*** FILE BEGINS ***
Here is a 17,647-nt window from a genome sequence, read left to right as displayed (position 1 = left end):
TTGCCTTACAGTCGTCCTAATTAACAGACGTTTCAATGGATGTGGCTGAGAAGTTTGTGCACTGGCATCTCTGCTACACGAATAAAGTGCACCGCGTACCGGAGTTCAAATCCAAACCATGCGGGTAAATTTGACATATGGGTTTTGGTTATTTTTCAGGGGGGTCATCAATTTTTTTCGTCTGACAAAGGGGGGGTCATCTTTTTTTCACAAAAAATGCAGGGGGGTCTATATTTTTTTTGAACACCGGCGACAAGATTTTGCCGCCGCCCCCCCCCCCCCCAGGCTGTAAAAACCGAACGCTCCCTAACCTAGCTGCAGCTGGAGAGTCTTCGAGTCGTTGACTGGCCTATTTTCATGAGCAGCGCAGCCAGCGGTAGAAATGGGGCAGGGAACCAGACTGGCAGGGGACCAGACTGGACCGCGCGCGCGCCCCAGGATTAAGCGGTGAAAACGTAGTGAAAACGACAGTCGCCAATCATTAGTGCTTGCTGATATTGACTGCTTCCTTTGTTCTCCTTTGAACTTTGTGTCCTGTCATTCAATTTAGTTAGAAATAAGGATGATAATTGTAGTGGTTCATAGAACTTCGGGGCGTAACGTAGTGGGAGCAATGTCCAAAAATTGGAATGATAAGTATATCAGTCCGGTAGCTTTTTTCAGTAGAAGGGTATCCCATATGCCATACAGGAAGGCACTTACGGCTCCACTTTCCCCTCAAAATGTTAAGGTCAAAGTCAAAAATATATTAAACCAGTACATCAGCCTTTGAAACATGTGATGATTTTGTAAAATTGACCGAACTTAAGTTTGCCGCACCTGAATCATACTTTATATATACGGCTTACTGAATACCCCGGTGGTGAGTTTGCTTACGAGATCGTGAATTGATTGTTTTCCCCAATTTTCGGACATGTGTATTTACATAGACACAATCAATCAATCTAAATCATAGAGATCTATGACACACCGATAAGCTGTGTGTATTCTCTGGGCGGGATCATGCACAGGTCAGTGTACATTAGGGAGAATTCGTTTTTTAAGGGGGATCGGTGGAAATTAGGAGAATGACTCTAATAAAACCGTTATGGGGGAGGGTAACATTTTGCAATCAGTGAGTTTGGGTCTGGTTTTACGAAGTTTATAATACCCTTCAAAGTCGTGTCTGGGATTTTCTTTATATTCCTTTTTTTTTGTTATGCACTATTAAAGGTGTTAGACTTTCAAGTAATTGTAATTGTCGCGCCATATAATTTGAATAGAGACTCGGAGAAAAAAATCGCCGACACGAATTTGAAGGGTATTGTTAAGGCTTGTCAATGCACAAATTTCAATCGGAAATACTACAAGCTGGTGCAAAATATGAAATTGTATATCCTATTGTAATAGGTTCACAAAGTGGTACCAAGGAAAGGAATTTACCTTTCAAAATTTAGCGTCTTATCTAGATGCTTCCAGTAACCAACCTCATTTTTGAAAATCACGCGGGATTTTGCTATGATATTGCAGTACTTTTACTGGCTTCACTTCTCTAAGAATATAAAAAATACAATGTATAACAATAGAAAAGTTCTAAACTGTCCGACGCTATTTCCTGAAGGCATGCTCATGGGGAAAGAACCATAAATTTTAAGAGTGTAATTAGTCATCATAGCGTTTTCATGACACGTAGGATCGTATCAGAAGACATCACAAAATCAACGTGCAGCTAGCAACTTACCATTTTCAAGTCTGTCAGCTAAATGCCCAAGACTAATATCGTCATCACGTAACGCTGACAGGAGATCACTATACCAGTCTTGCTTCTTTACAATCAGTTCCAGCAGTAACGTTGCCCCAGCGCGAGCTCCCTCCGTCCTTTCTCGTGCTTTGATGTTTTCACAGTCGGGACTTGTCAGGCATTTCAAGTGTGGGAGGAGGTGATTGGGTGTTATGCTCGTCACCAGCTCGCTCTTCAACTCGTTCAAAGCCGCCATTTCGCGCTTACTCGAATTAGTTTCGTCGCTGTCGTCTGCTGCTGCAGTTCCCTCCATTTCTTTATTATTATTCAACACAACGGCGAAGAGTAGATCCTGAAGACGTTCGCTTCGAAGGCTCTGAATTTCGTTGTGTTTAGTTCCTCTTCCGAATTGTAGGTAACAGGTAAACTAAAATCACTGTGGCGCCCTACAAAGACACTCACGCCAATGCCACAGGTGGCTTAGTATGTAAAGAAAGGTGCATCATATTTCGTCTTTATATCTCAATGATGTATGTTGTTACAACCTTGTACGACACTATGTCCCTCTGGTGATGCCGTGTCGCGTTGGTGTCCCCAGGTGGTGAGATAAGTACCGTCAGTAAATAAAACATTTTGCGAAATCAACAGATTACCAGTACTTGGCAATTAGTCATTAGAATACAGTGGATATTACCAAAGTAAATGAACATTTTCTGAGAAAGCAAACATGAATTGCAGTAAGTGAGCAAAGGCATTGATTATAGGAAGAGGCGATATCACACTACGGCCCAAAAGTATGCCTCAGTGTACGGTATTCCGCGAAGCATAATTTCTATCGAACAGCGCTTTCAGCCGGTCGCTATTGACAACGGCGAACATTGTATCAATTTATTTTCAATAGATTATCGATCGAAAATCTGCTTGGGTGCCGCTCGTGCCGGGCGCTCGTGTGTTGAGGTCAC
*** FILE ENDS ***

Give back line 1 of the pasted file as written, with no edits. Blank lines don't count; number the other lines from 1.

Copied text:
Here is a 17,647-nt window from a genome sequence, read left to right as displayed (position 1 = left end):